One of the taxi rides was with a Pakistani driver. On the way, another driver cut him off (pretty badly I must say) and my driver let it rip with abuses … Now, this guy has taken PhD in Abuses. It was hilarious to hear his Pakistani lingo, using various nasty combinations of words and phrases: “Male Genitals”, “Female Dog”, “Female Genitals” Etc. πŸ™‚

The Avenues Mall … The main walkway …
Fish market in Souq Mubarakeya … Looks like folks were stocking up for Ramadan Iftar.
Souq Mubarakeya … It was quite empty as I walked around. Tried to find some good souvenirs. Was not successful …
All the taxis carry detailed ID cards, identifying the driver and the vehicle …


At the Kuwait International Airport (KWI) one can see poor porters desperately trying to earn 1.5 KWD for helping travelers with their bags (1.5 KWD is the Government-mandated rate for porters).

Actually, when I arrived in Kuwait, I was very impressed with the Arrivals Area and also the helpfulness of the Immigration and Support staff.

What a turnaround when I was leaving … A cow-shed kind of Departure Area and above all, I had the bad luck to lock horns with a grouchy “Interior Ministry” Security guy. The main (initial) security check guys made me take out every damn thing in my carry-bag and inspected it thoroughly. Their biggest questions were related to the several packs of Floss I carried. After giving them some basic knowledge transfer on Dental Care and repacking my bag (I took my own sweet time, occupying most of the table), okay, ordeal over or so I thought.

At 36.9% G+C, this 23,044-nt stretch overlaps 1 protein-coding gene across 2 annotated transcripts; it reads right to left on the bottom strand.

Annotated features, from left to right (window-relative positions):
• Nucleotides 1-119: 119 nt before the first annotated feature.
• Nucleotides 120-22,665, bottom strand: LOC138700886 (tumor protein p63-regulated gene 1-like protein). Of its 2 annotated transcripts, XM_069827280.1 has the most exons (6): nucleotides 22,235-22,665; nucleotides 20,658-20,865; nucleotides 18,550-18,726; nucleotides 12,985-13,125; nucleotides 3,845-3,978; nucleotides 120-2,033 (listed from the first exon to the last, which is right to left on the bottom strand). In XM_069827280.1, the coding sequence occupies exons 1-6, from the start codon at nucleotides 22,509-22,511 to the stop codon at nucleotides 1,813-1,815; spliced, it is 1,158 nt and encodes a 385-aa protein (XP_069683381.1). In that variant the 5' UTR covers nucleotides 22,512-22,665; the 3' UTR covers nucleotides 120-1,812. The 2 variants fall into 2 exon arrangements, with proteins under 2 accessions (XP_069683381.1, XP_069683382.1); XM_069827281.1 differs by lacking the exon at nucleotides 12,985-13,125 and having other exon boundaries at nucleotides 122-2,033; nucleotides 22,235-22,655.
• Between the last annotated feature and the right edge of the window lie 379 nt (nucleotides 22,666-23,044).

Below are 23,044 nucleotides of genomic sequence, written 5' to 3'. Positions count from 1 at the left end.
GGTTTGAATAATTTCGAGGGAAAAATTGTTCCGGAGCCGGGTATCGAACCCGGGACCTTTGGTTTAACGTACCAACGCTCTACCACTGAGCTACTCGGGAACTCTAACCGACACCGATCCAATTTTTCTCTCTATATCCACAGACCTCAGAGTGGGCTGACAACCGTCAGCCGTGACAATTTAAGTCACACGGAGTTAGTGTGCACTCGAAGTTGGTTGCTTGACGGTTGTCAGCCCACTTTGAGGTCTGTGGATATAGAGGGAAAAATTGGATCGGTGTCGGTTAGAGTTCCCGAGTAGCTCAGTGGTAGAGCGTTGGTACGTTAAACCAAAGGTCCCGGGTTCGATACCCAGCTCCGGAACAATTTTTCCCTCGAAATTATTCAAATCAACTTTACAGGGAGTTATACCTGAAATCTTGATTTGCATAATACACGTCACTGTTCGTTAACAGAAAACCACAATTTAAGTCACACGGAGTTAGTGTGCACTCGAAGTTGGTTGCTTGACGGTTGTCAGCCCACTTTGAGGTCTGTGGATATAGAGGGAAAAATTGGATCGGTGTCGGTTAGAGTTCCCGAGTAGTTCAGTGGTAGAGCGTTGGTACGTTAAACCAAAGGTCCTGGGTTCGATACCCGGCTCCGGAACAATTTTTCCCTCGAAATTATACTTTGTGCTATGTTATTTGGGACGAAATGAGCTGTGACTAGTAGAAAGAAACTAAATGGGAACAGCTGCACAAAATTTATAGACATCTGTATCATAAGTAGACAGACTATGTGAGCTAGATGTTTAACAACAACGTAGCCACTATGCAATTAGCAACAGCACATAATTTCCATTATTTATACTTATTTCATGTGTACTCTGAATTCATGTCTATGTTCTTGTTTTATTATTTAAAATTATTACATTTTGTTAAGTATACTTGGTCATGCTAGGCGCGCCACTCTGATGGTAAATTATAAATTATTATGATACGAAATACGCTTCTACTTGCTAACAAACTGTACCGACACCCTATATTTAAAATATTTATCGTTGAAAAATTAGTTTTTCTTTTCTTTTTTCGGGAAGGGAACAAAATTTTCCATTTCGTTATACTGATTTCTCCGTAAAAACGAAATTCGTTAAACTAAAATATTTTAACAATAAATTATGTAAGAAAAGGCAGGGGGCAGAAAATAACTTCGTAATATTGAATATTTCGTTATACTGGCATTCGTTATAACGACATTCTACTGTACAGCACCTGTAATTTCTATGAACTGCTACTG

Later on, at the gate, there was yet another security baggage screen. The security staff were dressed in white tops. There was this one grouchy guy in a blue top, which said “Interior Ministry” on it. This dude went ballistic seeing my trusted PowerBank (20000 mAH), which had previously been through 10+ countries and 10+ airlines and 10+ airports. Without any explanation, he just said “Sorry” and threw my PowerBank in the security check dust-bin! What!!?? I vehemently argued and pleaded my case. Just when it looked like I might have to spend some time in a Kuwaiti jail, I stopped the fightback.

Among the countries I have visited, I will be hard pressed to not have Kuwait at the rock bottom (Yes, below Paraguay, Mongolia and Myanmar!), as a tourist destination. Though I definitely liked my Kuwait experience (mainly due to the excellent support from my friend from Kerala, India, who has been working there for 12+ years), overall, this “Interior Moron” did leave a bad taste … 😦

(Till date, I am not exactly clear as to WHY he threw it away. Even Oman Air’s (the airline I was taking) instructions tell that PowerBanks should not be checked in (I.e. It has to be in the CarryBag). Is it the fact that it was one of the larger PowerBanks? (20000mAH) Is it that he figured it is a good PowerBank to “acquire”? I guess I would never know …)